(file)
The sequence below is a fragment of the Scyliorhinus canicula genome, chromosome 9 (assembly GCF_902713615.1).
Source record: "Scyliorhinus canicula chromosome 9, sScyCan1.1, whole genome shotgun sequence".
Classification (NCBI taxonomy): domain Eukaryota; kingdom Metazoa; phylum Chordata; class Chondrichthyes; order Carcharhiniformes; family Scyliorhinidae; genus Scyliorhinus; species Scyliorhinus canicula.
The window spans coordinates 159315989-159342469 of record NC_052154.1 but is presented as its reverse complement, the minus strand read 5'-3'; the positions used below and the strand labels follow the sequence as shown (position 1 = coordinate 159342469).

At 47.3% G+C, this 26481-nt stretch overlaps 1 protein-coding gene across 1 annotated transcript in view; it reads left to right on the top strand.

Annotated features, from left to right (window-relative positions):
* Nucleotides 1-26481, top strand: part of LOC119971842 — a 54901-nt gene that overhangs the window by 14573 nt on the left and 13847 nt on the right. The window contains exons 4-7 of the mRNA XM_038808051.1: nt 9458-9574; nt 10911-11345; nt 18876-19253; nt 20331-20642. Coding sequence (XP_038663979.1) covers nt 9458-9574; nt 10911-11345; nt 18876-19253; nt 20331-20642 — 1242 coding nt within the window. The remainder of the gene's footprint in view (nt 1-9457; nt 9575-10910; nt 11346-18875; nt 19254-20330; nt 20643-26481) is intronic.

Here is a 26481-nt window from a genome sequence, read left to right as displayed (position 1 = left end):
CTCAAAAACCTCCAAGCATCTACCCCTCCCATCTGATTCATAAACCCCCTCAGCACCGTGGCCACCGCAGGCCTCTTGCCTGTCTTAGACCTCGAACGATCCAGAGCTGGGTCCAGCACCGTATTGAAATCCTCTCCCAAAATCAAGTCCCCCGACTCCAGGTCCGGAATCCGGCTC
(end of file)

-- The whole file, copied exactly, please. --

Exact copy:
The sequence below is a fragment of the Scyliorhinus canicula genome, chromosome 9 (assembly GCF_902713615.1).
Source record: "Scyliorhinus canicula chromosome 9, sScyCan1.1, whole genome shotgun sequence".
Classification (NCBI taxonomy): domain Eukaryota; kingdom Metazoa; phylum Chordata; class Chondrichthyes; order Carcharhiniformes; family Scyliorhinidae; genus Scyliorhinus; species Scyliorhinus canicula.
The window spans coordinates 159315989-159342469 of record NC_052154.1 but is presented as its reverse complement, the minus strand read 5'-3'; the positions used below and the strand labels follow the sequence as shown (position 1 = coordinate 159342469).

At 47.3% G+C, this 26481-nt stretch overlaps 1 protein-coding gene across 1 annotated transcript in view; it reads left to right on the top strand.

Annotated features, from left to right (window-relative positions):
* Nucleotides 1-26481, top strand: part of LOC119971842 — a 54901-nt gene that overhangs the window by 14573 nt on the left and 13847 nt on the right. The window contains exons 4-7 of the mRNA XM_038808051.1: nt 9458-9574; nt 10911-11345; nt 18876-19253; nt 20331-20642. Coding sequence (XP_038663979.1) covers nt 9458-9574; nt 10911-11345; nt 18876-19253; nt 20331-20642 — 1242 coding nt within the window. The remainder of the gene's footprint in view (nt 1-9457; nt 9575-10910; nt 11346-18875; nt 19254-20330; nt 20643-26481) is intronic.

Here is a 26481-nt window from a genome sequence, read left to right as displayed (position 1 = left end):
CTCAAAAACCTCCAAGCATCTACCCCTCCCATCTGATTCATAAACCCCCTCAGCACCGTGGCCACCGCAGGCCTCTTGCCTGTCTTAGACCTCGAACGATCCAGAGCTGGGTCCAGCACCGTATTGAAATCCTCTCCCAAAATCAAGTCCCCCGACTCCAGGTCCGGAATCCGGCTC